Job Seekers

You’ve got the new job. Congratulations. But how do you become a great new employee? After all, you’ve already been a great recruit. You’ve put together the great resume, or LinkedIn profile. You made it through one interview, or several. You negotiated salary. You moved across country, or started a new commute. But – now you’re the new guy (or woman) at the office. How do you start to become more than just the unknown face? great new employee

How to be a great new employee:

Whether you have been in the market for five minutes or five decades, you're constantly sifting through what's important to remember in future decisions, and what's additional noise. The truth is, everybody has an opinion. Everybody has advice. Not everybody is right. They can't all be. And what's important information to you, will be useless to someone else. But we offer some pearls of wisdom that resonated with us, and we pass them on to you here. It's up to you to embrace them or discard them.

 career advice

Here's some career advice to consider:

If you’re headed to college, already there, or thinking about going back, you’ve probably been considering what to major in. While there are some obvious decisions to make about what you find interesting and what you have a natural strength in, there’s also the reality of how much money you’re likely to make. But before you run to the cash, consider also what is most fulfilling. There are multiple studies that the highest-paying professions are not always the ones that bring the greatest happiness. On the other hand, those with satisfying work responsibilities tend to be less stressed, feel more productive and experience less burnout.

highly satisfying careers

It’s the conversation that everyone dreads. You’ve been called into your boss’ office, or human resources. Your position is being eliminated. There is restructuring going on and the department is being merged. The company is being sold. Whatever the circumstances, you’re being laid off. There’s always a rush of emotions, from anger to panic to sadness, but it’s important not to react in the moment.

things to do when you are laid off

Things to do when you are laid off:

As we have stated before, resumes are used far less than in the past. This means it's becoming a bit of a dying art, and people are becoming less adept at knowing the things that should be on every resume. With the advent of social media, especially LinkedIn, more and more job seekers and employers are turning to online platforms. Employers post jobs on LinkedIn, and recruiters search for strong candidates there, who in turn have (hopefully) robust profiles about themselves. However, that does not mean it’s wise to not have any resume at all. Things that should be on every resume

Here are things that should be on every resume.

It wasn’t uncommon thirty or even twenty years ago for young people to find a job with a company, and then spend the better part of their career continuing to scale up the ranks of management, and eventually retire from their first employer ever. While some of those career paths might have led to positions in a variety of cities, it was just as likely that they would stay in the same town for their whole career, especially if they worked at the corporate headquarters or a major office. People might never move for a job. Fast forward to the last ten years, and recent statistics state that it’s normal to have ten different jobs before the age of 40. Given all those different opportunities and experiences it’s a lot more typical to find yourself not just switching letterhead, but switching zip codes. But that’s not necessarily an easy decision. Moving for a job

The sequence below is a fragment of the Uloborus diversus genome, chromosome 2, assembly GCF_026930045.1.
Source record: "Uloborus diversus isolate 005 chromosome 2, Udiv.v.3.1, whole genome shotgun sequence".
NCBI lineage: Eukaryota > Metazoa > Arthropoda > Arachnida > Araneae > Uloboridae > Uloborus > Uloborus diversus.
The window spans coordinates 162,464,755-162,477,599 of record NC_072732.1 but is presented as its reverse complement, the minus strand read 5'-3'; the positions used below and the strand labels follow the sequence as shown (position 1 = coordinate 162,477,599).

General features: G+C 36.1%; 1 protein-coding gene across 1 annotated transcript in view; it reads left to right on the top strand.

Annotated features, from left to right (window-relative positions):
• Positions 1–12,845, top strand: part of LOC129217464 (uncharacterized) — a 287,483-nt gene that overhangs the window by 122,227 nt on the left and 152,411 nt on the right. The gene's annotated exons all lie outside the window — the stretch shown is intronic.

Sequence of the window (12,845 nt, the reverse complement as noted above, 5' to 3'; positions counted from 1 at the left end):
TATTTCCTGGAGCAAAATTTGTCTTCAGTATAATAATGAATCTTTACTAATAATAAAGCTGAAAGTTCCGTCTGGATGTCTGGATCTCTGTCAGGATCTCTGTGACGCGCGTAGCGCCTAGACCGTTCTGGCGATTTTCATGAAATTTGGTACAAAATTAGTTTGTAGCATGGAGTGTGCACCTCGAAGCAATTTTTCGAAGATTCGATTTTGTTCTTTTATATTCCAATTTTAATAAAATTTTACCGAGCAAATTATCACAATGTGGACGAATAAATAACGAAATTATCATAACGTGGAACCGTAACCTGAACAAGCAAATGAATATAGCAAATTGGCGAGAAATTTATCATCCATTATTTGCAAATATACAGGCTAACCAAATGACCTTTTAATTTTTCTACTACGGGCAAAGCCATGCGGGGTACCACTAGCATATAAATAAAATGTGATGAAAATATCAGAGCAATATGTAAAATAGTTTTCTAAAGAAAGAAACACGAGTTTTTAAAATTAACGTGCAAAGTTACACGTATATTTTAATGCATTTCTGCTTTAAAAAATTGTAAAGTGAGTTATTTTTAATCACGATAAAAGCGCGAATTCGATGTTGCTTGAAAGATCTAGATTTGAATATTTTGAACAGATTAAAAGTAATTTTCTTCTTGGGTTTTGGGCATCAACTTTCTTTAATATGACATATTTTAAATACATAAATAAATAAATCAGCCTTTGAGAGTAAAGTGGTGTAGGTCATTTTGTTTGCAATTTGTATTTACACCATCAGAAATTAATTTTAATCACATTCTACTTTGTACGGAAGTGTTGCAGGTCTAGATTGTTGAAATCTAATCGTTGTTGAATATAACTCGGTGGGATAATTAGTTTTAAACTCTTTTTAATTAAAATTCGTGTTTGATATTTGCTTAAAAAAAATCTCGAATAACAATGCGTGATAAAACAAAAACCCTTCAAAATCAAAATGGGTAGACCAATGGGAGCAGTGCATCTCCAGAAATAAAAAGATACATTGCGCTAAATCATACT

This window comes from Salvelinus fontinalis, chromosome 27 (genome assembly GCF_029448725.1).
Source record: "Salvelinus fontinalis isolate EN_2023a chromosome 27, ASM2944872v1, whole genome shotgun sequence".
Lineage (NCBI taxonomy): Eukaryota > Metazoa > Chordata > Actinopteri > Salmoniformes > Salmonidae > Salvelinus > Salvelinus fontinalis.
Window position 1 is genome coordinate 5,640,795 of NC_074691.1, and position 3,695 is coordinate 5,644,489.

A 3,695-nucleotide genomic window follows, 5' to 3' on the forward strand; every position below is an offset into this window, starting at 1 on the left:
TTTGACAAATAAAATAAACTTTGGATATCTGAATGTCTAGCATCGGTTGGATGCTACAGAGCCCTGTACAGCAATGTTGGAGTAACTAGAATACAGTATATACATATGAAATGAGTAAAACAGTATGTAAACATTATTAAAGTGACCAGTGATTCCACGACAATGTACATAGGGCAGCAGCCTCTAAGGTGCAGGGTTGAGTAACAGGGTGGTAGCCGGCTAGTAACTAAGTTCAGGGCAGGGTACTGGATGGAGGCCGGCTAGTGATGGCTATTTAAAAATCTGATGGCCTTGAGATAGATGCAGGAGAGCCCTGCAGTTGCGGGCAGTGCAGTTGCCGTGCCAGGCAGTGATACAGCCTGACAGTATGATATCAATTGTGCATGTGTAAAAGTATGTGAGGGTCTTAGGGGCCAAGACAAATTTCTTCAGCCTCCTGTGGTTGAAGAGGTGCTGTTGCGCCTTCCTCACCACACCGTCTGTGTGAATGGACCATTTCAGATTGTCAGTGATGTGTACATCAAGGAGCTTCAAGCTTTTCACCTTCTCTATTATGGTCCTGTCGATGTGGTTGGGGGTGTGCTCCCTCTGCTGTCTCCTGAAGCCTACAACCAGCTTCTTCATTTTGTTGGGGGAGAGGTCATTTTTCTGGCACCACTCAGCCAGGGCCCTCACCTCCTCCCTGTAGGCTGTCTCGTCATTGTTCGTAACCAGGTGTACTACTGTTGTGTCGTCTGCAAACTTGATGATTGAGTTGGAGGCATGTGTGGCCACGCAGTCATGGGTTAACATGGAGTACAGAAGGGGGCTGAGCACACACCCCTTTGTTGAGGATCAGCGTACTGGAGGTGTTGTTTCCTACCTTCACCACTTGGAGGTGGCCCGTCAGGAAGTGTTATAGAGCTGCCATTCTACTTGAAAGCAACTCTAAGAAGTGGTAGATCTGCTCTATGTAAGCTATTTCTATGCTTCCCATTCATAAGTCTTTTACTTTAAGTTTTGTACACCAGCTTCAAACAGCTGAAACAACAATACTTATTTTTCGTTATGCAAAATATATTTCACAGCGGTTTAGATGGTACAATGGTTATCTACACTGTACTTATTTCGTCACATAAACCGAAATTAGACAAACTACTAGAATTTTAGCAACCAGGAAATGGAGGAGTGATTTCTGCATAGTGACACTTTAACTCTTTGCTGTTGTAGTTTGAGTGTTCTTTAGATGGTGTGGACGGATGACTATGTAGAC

How to do you decide if you should be moving for a job?

It’s time for New Year’s resolutions. Well, maybe – if you’re into that sort of thing. Even if you’re not, you could just coincidentally start thinking about practicing the habits of successful professionals, right as the beginning of the year starts? So whether you’re the type who vows to be a whole new person by January 1 or doesn’t believe in changing overnight because of the calendar, here are some tips on how to put your best foot forward at the office. Habits of successful professionals

Here are some popular habits of successful professionals:

Whether you are in final discussions with an employer about a new job, or decades into your current position, it’s important to make sure that you are getting paid what you’re worth. These conversations about negotiating salary are rarely easy, but at least you can make sure they are effective and professional.

negotiating salary

Here are 5 tips for negotiating salary:

The economy is still in recovery. You have a job, and it pays ok, the commute isn’t too bad and the benefits are fine. But. You’re bored, or even miserable. You feel you’ve done everything in your job three times before. You don’t feel stimulated. You may start wondering, "Is it time to quit?" Is it them or is it you? Maybe it doesn’t even matter. If you find yourself increasingly dissatisfied at work, it might be time to make a change in your career. Time to Quit

Here are five signs it’s time to quit:

So you like your job, you feel that you are a very good employee, and you have been in the position for a while. Now you’re looking for the next opportunity – preferably upward. So how do you get a promotion to a new role? There are a lot of ways to skin a cat; you have to navigate the people and politics of your organization. But there are some steps you can take – and pitfalls to avoid – that are likely to get you noticed and move a rung up the ladder. tips to get promoted

Things you can do (and avoid) to get promoted: